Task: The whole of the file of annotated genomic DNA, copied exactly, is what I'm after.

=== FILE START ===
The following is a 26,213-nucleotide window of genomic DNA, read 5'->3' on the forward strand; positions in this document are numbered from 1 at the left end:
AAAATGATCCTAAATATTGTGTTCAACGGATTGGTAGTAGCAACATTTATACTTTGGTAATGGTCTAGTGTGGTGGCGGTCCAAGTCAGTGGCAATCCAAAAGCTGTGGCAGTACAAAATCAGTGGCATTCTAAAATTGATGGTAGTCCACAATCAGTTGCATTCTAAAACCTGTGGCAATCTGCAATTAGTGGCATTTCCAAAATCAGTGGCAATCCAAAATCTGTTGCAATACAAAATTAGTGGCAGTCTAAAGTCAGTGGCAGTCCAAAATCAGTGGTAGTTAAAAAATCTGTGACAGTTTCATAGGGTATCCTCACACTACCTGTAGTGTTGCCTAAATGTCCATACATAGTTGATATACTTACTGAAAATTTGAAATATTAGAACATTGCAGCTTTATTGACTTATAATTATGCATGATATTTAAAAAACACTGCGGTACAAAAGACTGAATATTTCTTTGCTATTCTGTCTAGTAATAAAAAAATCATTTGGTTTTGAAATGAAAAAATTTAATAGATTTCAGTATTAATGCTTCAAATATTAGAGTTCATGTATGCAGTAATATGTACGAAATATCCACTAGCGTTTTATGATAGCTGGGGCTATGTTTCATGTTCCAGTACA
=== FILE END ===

The following is a 26,213-nucleotide window of genomic DNA, read 5'->3' on the forward strand; positions in this document are numbered from 1 at the left end:
AAAATGATCCTAAATATTGTGTTCAACGGATTGGTAGTAGCAACATTTATACTTTGGTAATGGTCTAGTGTGGTGGCGGTCCAAGTCAGTGGCAATCCAAAAGCTGTGGCAGTACAAAATCAGTGGCATTCTAAAATTGATGGTAGTCCACAATCAGTTGCATTCTAAAACCTGTGGCAATCTGCAATTAGTGGCATTTCCAAAATCAGTGGCAATCCAAAATCTGTTGCAATACAAAATTAGTGGCAGTCTAAAGTCAGTGGCAGTCCAAAATCAGTGGTAGTTAAAAAATCTGTGACAGTTTCATAGGGTATCCTCACACTACCTGTAGTGTTGCCTAAATGTCCATACATAGTTGATATACTTACTGAAAATTTGAAATATTAGAACATTGCAGCTTTATTGACTTATAATTATGCATGATATTTAAAAAACACTGCGGTACAAAAGACTGAATATTTCTTTGCTATTCTGTCTAGTAATAAAAAAATCATTTGGTTTTGAAATGAAAAAATTTAATAGATTTCAGTATTAATGCTTCAAATATTAGAGTTCATGTATGCAGTAATATGTACGAAATATCCACTAGCGTTTTATGATAGCTGGGGCTATGTTTCATGTTCCAGTACA